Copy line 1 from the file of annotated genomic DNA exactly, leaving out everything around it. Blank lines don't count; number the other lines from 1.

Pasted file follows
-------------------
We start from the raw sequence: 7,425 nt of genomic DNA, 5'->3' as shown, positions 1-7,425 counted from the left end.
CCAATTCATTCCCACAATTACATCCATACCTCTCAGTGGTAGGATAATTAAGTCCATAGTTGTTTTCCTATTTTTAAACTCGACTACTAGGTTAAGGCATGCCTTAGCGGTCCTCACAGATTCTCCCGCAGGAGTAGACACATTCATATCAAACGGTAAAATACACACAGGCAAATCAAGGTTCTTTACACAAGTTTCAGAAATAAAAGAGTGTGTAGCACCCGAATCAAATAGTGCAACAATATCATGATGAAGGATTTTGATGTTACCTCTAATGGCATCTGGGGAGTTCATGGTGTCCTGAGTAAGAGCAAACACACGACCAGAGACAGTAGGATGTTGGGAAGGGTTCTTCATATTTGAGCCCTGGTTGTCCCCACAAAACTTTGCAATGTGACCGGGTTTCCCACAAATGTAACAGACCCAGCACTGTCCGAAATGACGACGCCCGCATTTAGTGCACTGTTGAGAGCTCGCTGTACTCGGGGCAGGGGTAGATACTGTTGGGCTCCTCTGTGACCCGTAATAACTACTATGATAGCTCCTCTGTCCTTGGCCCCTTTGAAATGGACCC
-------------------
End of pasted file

We start from the raw sequence: 7,425 nt of genomic DNA, 5'->3' as shown, positions 1-7,425 counted from the left end.